3.  It contained the greatest punishment because it equaled all the misery which the sins of men deserved.  Therefore, there is an abundance of words and phrases describing this death in the Scriptures.  For it is not simply called a death but a cutting off, a casting away, a treading under feet, a curse, a heaping up of sorrows, and the like, Isa. 53; Ps. 22.

4.  However, it contained the punishments in such a way that their continuance, their ordination to the uttermost [deordinatio] and other circumstances accompanying the punishments of the sins of the lost were removed from his death.  Acts 2:24, It could not be that he would be retained by death.  There are reasons for this.  First, such circumstances do not belong to the essence of the punishment itself, but are adjuncts which follow and accompany those who cannot suffer punishment so as to effect satisfaction by it.  Second, there was in Christ both a worthiness and a power to overcome, as it were, the punishment imposed. 1 Cor. 15:54, 57, Death is swallowed up in victory.  Thanks be given to God, who has given us victory through our Lord Jesus Christ.

5.  This death was the consummation of all humiliation.  It was by far the greatest part of that humiliation.  So Christ’s death itself is often spoken of in the Scriptures by a synecdoche of the member as the full satisfaction of his whole humiliation.

6.  Within these boundaries, the death of Christ was the same in kind and proportion as the death justly due for the sins of men.  It corresponded in degree, parts, and kind.

7.  The beginning of Christ’s spiritual death in point of loss was the passing of the joy and delight which the enjoyment of God and the fullness of grace were accustomed to bring.  He lost this spiritual joy not in principle, not basically, but rather in the act and awareness of it.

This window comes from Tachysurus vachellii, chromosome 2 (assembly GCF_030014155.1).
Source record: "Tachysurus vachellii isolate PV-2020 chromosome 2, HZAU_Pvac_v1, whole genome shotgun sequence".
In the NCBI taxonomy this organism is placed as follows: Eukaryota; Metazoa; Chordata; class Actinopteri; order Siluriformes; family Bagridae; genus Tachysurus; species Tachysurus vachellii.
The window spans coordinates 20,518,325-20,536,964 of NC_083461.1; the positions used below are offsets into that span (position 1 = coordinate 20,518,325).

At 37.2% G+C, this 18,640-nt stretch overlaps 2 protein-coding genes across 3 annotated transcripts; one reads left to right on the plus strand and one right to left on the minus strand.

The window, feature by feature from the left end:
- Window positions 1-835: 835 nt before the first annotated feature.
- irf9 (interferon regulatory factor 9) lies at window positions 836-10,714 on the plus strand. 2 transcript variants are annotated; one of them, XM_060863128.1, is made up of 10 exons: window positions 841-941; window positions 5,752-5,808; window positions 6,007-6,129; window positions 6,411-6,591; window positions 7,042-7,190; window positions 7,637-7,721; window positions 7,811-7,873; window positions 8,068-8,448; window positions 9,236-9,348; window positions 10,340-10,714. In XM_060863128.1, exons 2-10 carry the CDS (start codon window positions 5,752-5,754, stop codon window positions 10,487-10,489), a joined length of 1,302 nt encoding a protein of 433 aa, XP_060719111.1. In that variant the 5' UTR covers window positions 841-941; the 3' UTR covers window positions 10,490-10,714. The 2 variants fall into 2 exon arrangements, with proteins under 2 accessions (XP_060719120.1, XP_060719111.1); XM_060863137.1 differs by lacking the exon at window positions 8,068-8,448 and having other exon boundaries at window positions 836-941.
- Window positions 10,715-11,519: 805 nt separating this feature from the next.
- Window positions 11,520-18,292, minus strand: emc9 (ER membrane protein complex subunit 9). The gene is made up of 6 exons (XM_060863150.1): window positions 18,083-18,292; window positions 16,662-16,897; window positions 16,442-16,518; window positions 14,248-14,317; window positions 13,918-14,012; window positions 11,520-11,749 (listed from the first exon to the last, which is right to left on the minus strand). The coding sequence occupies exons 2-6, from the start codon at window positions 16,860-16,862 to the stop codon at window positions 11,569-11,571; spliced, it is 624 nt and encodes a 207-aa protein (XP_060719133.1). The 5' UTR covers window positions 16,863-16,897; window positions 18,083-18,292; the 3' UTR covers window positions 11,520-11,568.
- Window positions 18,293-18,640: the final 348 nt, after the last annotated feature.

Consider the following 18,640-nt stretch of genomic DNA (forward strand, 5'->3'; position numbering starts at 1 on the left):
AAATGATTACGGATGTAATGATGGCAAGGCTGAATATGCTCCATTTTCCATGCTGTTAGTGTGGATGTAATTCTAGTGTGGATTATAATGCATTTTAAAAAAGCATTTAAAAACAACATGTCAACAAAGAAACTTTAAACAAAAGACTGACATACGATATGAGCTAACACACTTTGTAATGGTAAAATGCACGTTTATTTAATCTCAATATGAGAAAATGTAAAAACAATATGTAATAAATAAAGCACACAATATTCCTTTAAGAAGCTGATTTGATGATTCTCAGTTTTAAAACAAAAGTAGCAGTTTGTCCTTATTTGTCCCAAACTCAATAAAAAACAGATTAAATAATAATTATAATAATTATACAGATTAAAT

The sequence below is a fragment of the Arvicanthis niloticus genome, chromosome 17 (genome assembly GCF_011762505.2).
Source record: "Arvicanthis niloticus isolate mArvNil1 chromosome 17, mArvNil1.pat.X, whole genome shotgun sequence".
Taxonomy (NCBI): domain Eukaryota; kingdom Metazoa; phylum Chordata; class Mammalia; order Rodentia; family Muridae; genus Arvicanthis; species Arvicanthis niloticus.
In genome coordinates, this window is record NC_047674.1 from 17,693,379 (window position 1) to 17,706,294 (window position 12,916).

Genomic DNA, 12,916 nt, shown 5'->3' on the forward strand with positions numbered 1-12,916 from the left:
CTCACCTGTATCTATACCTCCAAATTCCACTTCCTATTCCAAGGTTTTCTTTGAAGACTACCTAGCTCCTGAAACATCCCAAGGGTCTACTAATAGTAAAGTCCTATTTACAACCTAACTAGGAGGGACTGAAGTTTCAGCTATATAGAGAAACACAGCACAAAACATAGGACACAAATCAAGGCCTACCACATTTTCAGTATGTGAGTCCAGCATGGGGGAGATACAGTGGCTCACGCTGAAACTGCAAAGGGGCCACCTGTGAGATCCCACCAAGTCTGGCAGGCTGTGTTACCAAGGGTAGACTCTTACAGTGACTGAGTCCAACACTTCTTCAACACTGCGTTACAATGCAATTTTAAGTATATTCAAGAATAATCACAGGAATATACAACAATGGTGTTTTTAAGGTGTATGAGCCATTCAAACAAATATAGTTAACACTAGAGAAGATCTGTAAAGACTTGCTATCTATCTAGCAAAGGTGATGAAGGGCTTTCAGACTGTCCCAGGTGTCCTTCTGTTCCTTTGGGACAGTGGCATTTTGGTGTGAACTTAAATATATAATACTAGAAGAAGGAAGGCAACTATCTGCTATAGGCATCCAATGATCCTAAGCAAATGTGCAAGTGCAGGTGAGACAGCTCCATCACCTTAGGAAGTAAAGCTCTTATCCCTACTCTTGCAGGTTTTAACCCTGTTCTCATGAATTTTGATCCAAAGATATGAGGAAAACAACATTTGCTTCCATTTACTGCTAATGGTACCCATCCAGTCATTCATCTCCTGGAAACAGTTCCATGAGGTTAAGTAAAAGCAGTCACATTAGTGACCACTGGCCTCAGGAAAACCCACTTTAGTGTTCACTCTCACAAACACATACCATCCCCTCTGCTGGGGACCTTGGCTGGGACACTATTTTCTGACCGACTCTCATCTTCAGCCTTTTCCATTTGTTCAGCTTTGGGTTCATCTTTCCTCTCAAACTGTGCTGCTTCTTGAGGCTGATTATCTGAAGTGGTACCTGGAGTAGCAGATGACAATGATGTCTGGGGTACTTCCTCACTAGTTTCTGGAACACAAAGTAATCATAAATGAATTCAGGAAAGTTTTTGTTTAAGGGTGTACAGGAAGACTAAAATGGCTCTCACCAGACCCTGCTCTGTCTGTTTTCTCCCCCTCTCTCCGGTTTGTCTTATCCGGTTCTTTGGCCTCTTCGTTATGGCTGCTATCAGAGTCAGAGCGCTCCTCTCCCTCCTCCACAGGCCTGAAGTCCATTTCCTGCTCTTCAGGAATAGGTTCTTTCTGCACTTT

8.  The beginning of spiritual death in point of conscious realization was the tasting of the wrath of God and a certain subjection to the power of darkness.  The wrath of God was most properly signified in the cup which was given to Christ to drink. Matt. 26:39, My Father, if it be possible, let this cup pass fromme.

9.  The object of this wrath was not Christ as such.  It was connected only with that punishment which he underwent as our surety.

10.  Subjection to the power of darkness was not servitude, but lay in the distress which Christ felt in his mind.

11.  Because of these the soul of Christ was affected with sadness, grief, fear, and dread inagony, Matt. 26:39; John 12:27; Heb. 5:7; and Luke 22:44.

12.  The soul of Christ was affected not only in the part sometimes called lower, but also in the higher; not only nor especially through its sympathy, with the body, but directly and intimately, not principally by the compassion which it had for others, but by true suffering which it underwent in our name; not from a horror of bodily death (which many of Christ’s servants have also overcome by his power), but from a certain sense of spiritual and supernatural death.

13.  There were two effects of this agony.  First, a strong prayer showing a mind astonished and a nature fleeing from the bitterness of death-yet always conditioned by and subject to the Father’s will.  Mark 14:35, He prayed that…it might be that this hour would pass from him.  John 12:27, My soul is troubled.  And what shall I say, “Father free me from this hour?” No, for this purpose I have come to this hour.  Second, there was a watery sweat mixed with drops of blood dripping to the ground.  Luke 22:44, Being in agony he prayed more earnestly; and his sweat was like drops of blood falling to the ground.